Georges and Suzanne spent a week at La Roche-Guyon. Never had the young girl enjoyed herself so thoroughly. As she passed for his sister, they lived in a chaste and free intimacy, a kind of living companionship. He thought it wiser to treat her with respect, and when he said to her: “We will return to Paris to-morrow; your father has bestowed your hand upon me” she whispered naively: “Already? This is just as pleasant as being your wife.”

  三个月已经过去。杜·洛瓦同玛德莱娜的夫妻关系终于已在最近正式了结。后者的姓如今仍随前夫,她因而还是叫玛德莱娜·弗雷斯蒂埃。瓦尔特一家定于七月十五日前往特鲁维尔度假,他们决定在动身之前先邀请一两位朋友,去乡下玩上一天。

  日子定在星期四。到了这一天,早上九点,大家便乘坐一辆有六个座位的大型长途马车出发了。马车由四匹马拉着,是向驿站租来的。

  他们将去圣热尔曼的“亨利四世餐馆”吃午饭。在这一行人中,杜·洛瓦自然是不可缺少的一员。他曾希望不要邀请德·卡佐勒侯爵同往,因为侯爵那副面孔时时出现在他面前,他实在受不了。然而到最后一刻,大家决定还是把德·拉图尔—

  伊夫林伯爵也带上。决定是在出发的前一天通知他的。

  马车迅速驶过香榭丽舍大街,然后从布洛涅林苑穿了过去。

  明朗的夏日,天青气爽,又不太热。蔚蓝的天空是那样明净,简直可以看到翱翔的燕子身后留下的一道道弧线。

  三位女士坐在车厢的里侧:两个女孩一边一个,她们的母亲坐在中间。三位男士背朝车头,坐在车厢的外侧:两位客人一边一个,中间坐的是瓦尔特。

  马车驶过塞纳河后,便沿着瓦莱里恩山脚前行,不久到达布吉瓦尔,然后仍沿着这条河一直走到佩克。

  德·拉图尔—伊夫林伯爵年龄稍大。一脸长长的络腮胡子是那样轻柔,微风吹来,轻轻飘拂。杜·洛瓦见了,心中不禁大为感慨:“他这满脸的胡子经风这样一吹,真是好看极了。”伯爵此时正含情脉脉地注视着罗莎,他们已在一个月前正式订婚。

  杜·洛瓦面色苍白,不时目不转睛地看着面色也很苍白的苏珊。他们都心有灵犀,两人的目光一旦相遇,便好像在那里喁喁私语,互相倾诉衷肠,但很快也就慌忙躲开了。瓦尔特夫人神色安然,一副心恬意适的样子。

  午饭吃了很长时间,现在该回巴黎了。动身之前,杜·洛瓦提议在门外的平台上略走一走。

  大家先领略了一下四周的景色,然后沿着胸墙一字儿排开,无不陶醉在眼前一望无际的莽莽原野中。连绵不绝的山岗下,塞纳河像一条卧于绿茵场上的巨蟒,逶迤流向麦松—拉菲特。右侧山顶上,有较小管道伸向四方的马尔里渡槽,像一条其大无比的尺蠖僵卧在那里,在天边留下了巨大身影。山下的马尔里城则消失在一片郁郁葱葱的绿树丛中。

  四周原野辽阔,大小村落星罗棋布。韦济内的几口水塘宛如几块明镜散布于稀疏的树林中。左侧天际,高高耸立的萨特鲁维尔钟楼显得分外夺目。

  看到这里,瓦尔特不由地感叹道:“这美丽的景致真是天下少有,连瑞士恐怕也难以找到。”

  接着,大家慢慢地在平台上走了走,尽情领略这如画的景色。

  杜·洛瓦和苏珊走在后边。同众人拉开一段距离后,杜·洛瓦压低嗓音向苏珊说道:

  “苏珊,我爱你。为了你,我现在已是神魂颠倒。”

  “我也一样,漂亮朋友,”苏珊说。

  “要是我不能把你娶过来,”杜·洛瓦又说,“我想我会离开巴黎,离开这个国家的。”

  “你为何不同我爸爸去说,他或许会同意的。”

  杜·洛瓦作了个不耐烦的动作:

  “我已经对你说过不下十次了,这完全是徒劳。你父亲不仅会将我赶出报馆,而且会从此不许我进你家大门一步。这样一来,我恐怕就再也见不到你了。因此,我若按常规去向你父亲说出我的想法,等待我们的肯定是这种结局。他们已将你许给德·卡佐勒侯爵,就差你点头同意。他们在等待着这一天。”

  “那该怎么办呢?”苏珊问。

  杜·洛瓦从侧面瞟了她一眼,有点吞吞吐吐:

  “你是爱我爱得了不得,什么事也敢去做吗?”

  “当然,”苏珊不假思索地说。

  “不管它看来是多么地荒唐?”

  “是的。”

  “不管它看来是多么地违背人之常情?”

  “是的。”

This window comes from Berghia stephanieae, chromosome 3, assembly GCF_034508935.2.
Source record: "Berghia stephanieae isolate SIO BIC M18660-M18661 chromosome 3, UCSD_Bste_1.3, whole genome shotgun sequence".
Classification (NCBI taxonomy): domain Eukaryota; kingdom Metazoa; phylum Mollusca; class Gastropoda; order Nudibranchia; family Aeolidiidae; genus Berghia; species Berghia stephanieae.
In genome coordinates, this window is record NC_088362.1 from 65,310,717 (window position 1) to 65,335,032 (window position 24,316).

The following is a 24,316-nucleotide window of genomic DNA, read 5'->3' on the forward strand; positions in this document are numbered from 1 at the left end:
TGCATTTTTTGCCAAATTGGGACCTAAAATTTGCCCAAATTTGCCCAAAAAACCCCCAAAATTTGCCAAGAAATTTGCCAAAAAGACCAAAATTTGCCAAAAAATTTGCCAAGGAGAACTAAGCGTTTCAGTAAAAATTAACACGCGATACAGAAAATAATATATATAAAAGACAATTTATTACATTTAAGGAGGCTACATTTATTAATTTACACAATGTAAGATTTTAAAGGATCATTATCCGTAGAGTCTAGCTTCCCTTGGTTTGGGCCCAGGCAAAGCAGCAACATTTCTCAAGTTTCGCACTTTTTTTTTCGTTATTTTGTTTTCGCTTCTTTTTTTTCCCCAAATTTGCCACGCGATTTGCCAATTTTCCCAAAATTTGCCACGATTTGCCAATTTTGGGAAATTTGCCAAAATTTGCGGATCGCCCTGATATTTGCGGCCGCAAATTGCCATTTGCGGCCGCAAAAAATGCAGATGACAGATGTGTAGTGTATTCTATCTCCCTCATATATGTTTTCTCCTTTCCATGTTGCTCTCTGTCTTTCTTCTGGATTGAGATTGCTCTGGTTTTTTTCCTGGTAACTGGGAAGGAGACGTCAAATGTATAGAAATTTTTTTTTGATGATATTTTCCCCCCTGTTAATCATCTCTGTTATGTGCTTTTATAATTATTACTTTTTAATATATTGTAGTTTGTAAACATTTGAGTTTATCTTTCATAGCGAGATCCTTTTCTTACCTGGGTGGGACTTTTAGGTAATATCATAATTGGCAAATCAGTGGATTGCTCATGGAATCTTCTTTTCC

“这么说,你也敢同你父母对着干?”

  “是的。”

  “真的吗?”

  “当然。”

  “那好,现在唯一的办法是,由你来采取行动,而不是我。他们对你一向非常娇惯,什么都依着你。因此,你若有什么非同寻常之举,他们是不会奇怪的。听着,今晚回去后,你先去你母亲房内,对她说你要嫁给我。她一定会感到意外而大为光火……”

  “哪里,她会同意的,”苏珊打断了他。

  “不,”杜·洛瓦接着说道,“你对她并不了解。她的反应一定比你父亲还要激烈,肯定是坚决反对。你可要顶住,决不让步。你就说,除了我,你谁也不嫁。这一点,你能做到吗?”

  “能做到。”

  “从你母亲房内出来,你再去找你父亲,郑重其事而又非常坚决地把同样的话对他复述一遍。”

  “好的,然后呢?”

  “然后就事关重大了。亲爱的苏珊,要是你确实决心已定,非我不嫁……我打算……带你私奔!”

  “私奔?”苏珊高兴得差点拍起手来,“啊,这该多有意思!

  什么时候私奔呢?”

  转眼之间,她在书上读到过的许多古往今来富于诗意的诱人冒险故事,如夜间出走、乘车远逃和投宿野店,纷纷涌现于她的脑际。这迷人的梦境,如今就要成为现实了。她因而又急切地问道:“我们哪天走呢?”

  “就在……今天晚上,”杜·洛瓦低声答道。

  “咱们去哪儿?”苏珊激动得一阵战栗。

  “这我马上还不能讲。你现在要做的是,对自己的行动好好考虑一下。你应当知道,一旦走出家门,你就只能嫁给我了。除此之外,我们没有别的办法。而且这对你来说……是相当危险的。”

  “我决心已定……”苏珊说,“你就说吧,我去哪儿同你会面?”

  “你能一个人从家里出来吗?”

  “能。有扇小门,我知道怎样开。”

  “那好。午夜时分,待守门人睡下后,你悄悄走出来,到协和广场来找我。我乘坐的马车就停在紧对着海军部的广场上。”

  “好,我一定来。”

  “真的?”

  “当然是真的。”

  杜·洛瓦拿起苏珊的手,紧紧地握着:

  “啊!我是多么地爱你!你真好,也真勇敢,这么说,你是不想嫁给德·卡佐勒先生了?”

  “是的。”

  “你父亲听你说出这个意思时,他是否气得不得了?”

  “我想是的,他说要把我送到修道院办的寄宿学校里去。”

  “你看,这种事情来不得一点心软。”

  “我不会心软的。”

  苏珊两眼看着远处辽阔的天际,心里却被私奔的念头完全占据。她将同他一起……走到比这天际更远的地方……她竟也会私奔!……心里为此而感到无比的荣耀。至于这样做会对她的名声造成怎样可怕的后果,她是不管的,甚至完全懵然无知。

  瓦尔特夫人这时转过身来,向她喊道:

  “到这儿来,小苏珊,你在同漂亮朋友说些什么?”

  他们俩于是赶上了众人,大家在谈论着不久将要去的海滨浴场。

  为了不走同一条路,一行人踏上了经沙图返回巴黎的归程。

  途中,杜·洛瓦始终一言未发。他想,要是苏珊确能拿出一点勇气的话,他是定会成功的。三个月来,为了引诱她,征服她,他一直柔情蜜蜜,对她使出了浑身解数,终于使她爱上了他,而这正是他这位情场得意的老手所擅长的。

  他首先让她拒绝了德·卡佐勒先生的求婚,现在又让她答应和他私奔,因为这是他所能求助的唯一办法。

  他知道,瓦尔特夫人是决不会同意将女儿嫁给他的。她还在爱着他,而且会永远如此,其一片真情,简直难以理论。为遏制她的感情,他对她始终若即若离。他感到,她虽然正为自己的满腔激情无以满足而深深苦恼着,但她决不会就此罢休,更不会让他娶她的女儿苏珊。